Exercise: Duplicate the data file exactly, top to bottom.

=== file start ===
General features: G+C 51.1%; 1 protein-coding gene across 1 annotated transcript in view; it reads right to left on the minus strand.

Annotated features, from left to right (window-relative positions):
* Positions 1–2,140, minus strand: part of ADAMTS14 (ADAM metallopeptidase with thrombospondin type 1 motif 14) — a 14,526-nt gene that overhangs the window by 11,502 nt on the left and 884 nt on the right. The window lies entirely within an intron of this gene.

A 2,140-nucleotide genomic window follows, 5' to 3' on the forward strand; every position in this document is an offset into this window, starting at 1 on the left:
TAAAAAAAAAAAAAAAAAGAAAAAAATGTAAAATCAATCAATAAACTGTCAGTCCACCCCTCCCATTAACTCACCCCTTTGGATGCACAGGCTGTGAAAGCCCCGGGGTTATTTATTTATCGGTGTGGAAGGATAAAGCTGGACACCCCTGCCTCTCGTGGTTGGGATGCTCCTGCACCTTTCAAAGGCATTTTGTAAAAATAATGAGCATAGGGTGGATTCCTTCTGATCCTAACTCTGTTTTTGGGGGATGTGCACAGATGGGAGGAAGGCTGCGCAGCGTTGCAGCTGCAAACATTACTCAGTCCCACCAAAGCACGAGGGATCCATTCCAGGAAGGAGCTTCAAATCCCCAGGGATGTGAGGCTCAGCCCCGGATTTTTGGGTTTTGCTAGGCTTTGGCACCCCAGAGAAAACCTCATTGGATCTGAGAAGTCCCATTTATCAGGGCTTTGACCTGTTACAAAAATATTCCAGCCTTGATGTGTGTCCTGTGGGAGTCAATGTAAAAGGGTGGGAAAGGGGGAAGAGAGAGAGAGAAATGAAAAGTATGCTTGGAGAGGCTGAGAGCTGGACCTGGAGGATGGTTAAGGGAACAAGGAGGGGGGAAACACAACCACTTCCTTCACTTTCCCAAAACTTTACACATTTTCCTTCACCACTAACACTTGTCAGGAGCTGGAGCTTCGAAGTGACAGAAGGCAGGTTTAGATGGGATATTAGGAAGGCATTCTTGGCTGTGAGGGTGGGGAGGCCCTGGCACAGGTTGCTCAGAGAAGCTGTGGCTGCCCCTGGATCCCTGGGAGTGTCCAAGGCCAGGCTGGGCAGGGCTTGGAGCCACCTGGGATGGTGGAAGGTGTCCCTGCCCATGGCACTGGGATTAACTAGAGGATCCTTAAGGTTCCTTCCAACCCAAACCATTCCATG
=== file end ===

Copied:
General features: G+C 51.1%; 1 protein-coding gene across 1 annotated transcript in view; it reads right to left on the minus strand.

Annotated features, from left to right (window-relative positions):
* Positions 1–2,140, minus strand: part of ADAMTS14 (ADAM metallopeptidase with thrombospondin type 1 motif 14) — a 14,526-nt gene that overhangs the window by 11,502 nt on the left and 884 nt on the right. The window lies entirely within an intron of this gene.

A 2,140-nucleotide genomic window follows, 5' to 3' on the forward strand; every position in this document is an offset into this window, starting at 1 on the left:
TAAAAAAAAAAAAAAAAAGAAAAAAATGTAAAATCAATCAATAAACTGTCAGTCCACCCCTCCCATTAACTCACCCCTTTGGATGCACAGGCTGTGAAAGCCCCGGGGTTATTTATTTATCGGTGTGGAAGGATAAAGCTGGACACCCCTGCCTCTCGTGGTTGGGATGCTCCTGCACCTTTCAAAGGCATTTTGTAAAAATAATGAGCATAGGGTGGATTCCTTCTGATCCTAACTCTGTTTTTGGGGGATGTGCACAGATGGGAGGAAGGCTGCGCAGCGTTGCAGCTGCAAACATTACTCAGTCCCACCAAAGCACGAGGGATCCATTCCAGGAAGGAGCTTCAAATCCCCAGGGATGTGAGGCTCAGCCCCGGATTTTTGGGTTTTGCTAGGCTTTGGCACCCCAGAGAAAACCTCATTGGATCTGAGAAGTCCCATTTATCAGGGCTTTGACCTGTTACAAAAATATTCCAGCCTTGATGTGTGTCCTGTGGGAGTCAATGTAAAAGGGTGGGAAAGGGGGAAGAGAGAGAGAGAAATGAAAAGTATGCTTGGAGAGGCTGAGAGCTGGACCTGGAGGATGGTTAAGGGAACAAGGAGGGGGGAAACACAACCACTTCCTTCACTTTCCCAAAACTTTACACATTTTCCTTCACCACTAACACTTGTCAGGAGCTGGAGCTTCGAAGTGACAGAAGGCAGGTTTAGATGGGATATTAGGAAGGCATTCTTGGCTGTGAGGGTGGGGAGGCCCTGGCACAGGTTGCTCAGAGAAGCTGTGGCTGCCCCTGGATCCCTGGGAGTGTCCAAGGCCAGGCTGGGCAGGGCTTGGAGCCACCTGGGATGGTGGAAGGTGTCCCTGCCCATGGCACTGGGATTAACTAGAGGATCCTTAAGGTTCCTTCCAACCCAAACCATTCCATG